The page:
Researchers identify new approach for controlling dengue fever and Zika virus
RIVERSIDE, Calif. — Mosquitoes are the world's deadliest animals, killing thousands of people and causing millions of illnesses each year. To be able to reproduce and become effective disease carriers, mosquitoes must first attain optimal body size and nutritional status.
A pair of researchers at the University of California, Riverside, have succeeded in using CRISPR-Cas9, a powerful tool for altering DNA sequences and modifying gene function, to decrease mosquito body size, moving the research one step closer to eliminating mosquitoes that carry dengue fever and Zika virus.
The researchers succeeded in postponing mosquito development, shortening the animal's lifespan, retarding egg development, and diminishing fat accumulation.
Alexander Raikhel, a distinguished professor of entomology, and Lin Ling, a postdoctoral scholar working with Raikhel, used CRISPR-Cas9 to disrupt the serotonin receptor Aa5HT2B in Aedes aegypti mosquitoes, the vectors of dengue fever, yellow fever, and Zika virus.
"Aa5HT2B controls insulin-like peptides," Raikhel said. "We were able to uncover the different roles that these peptides play in controlling body size and metabolism, and disrupt the gene associated with this receptor."
The team accomplished this, Raikhel said, by uncovering a key molecular pathway determining mosquito body size and metabolism.
"Mosquitoes of small size with diminished fat resources mature later and live shorter lives than nonmodified mosquitoes," he said. "Thus, these genetically engineered mosquitoes have low reproductive capacity and ability to transmit disease pathogens. These features of CRISR-Cas9 mutant mosquitoes can be exploited for developing novel mosquito control approaches. Many challenges remain on the road, however, toward achieving this goal."
Study results appear in the Proceedings of the National Academy of Sciences.
Raikhel, the UC Presidential Chair and the Mir Mulla Endowed Chair in the Department of Entomology and a member of the National Academy of Sciences, explained that disease-transmitting female mosquitoes require a vertebrate blood meal to produce their eggs because egg development occurs only after a diet change from carbohydrate-rich nectar to protein-rich vertebrate blood.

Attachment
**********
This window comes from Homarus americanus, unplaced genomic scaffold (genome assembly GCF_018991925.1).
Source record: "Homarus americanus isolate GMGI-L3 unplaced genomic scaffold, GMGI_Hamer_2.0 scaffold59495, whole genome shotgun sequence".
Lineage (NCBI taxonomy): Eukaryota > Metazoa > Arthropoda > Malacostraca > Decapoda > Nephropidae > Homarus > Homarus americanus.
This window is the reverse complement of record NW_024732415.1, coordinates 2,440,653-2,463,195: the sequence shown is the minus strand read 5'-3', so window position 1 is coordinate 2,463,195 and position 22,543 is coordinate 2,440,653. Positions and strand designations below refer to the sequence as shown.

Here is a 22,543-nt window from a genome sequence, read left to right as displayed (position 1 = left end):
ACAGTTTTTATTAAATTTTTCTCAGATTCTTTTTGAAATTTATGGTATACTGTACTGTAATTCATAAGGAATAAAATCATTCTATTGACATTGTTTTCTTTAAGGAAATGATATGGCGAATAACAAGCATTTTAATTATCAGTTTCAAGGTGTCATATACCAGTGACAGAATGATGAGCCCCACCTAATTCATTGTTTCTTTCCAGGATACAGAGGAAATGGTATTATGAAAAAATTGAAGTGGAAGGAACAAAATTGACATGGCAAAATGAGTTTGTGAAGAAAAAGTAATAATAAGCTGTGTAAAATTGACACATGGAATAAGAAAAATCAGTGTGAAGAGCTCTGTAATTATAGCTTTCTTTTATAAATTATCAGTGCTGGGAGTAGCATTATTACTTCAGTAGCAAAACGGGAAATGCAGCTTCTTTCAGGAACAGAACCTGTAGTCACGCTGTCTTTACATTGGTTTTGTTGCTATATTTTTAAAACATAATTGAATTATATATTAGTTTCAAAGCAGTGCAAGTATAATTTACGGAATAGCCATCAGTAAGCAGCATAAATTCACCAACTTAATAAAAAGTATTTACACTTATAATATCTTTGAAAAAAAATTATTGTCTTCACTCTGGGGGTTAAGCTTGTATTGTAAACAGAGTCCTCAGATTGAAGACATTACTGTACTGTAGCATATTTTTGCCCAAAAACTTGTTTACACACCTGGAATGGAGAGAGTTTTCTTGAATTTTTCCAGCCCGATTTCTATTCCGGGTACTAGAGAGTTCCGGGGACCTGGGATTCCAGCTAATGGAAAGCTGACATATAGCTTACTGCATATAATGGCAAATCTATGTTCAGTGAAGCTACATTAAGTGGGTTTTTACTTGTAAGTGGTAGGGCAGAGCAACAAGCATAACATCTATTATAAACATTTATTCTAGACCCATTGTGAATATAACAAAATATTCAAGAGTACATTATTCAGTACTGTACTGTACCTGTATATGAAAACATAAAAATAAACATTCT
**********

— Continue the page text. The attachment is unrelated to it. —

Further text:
Blood feeding, Raikhel added, boosts serotonin concentration and increases the level of the serotonin receptor Aa5HT2B in the "fat-body," the insect analog of vertebrate liver and adipose tissue. A target for hormones, the fat-body is the main nutrient sensor in insects. It links nutritional state, metabolism, and growth.
"Our study provides for the first time a link — the serotonin receptor Aa5HT2B — between blood feeding and the serotonin signaling that is specific to the fat-body," he said. "Aa5HT2B mediates serotonin action. Until now, the mechanisms of serotonin action specific to the fat-body were poorly understood. Understanding regulatory mechanisms that underlie determination of body size and metabolism is important for developing novel approaches to control mosquito populations and the diseases they carry."
One important question for further research is how CRISPR-Cas9 gene modification could be introduced into the wild mosquito population.
"This question is a topic of intense research in other laboratories," Raikhel said. "At UCR, we are continuing our efforts in identifying other key processes important for mosquito development that could be exploited for mosquito control."
The study was supported by a grant Raikhel received from the National Institutes of Health.
The University of California, Riverside is a doctoral research university, a living laboratory for groundbreaking exploration of issues critical to Inland Southern California, the state and communities around the world. Reflecting California's diverse culture, UCR's enrollment is now nearly 23,000 students. The campus opened a medical school in 2013 and has reached the heart of the Coachella Valley by way of the UCR Palm Desert Center. The campus has an annual statewide economic impact of more than $1 billion. To learn more, call (951) UCR-NEWS.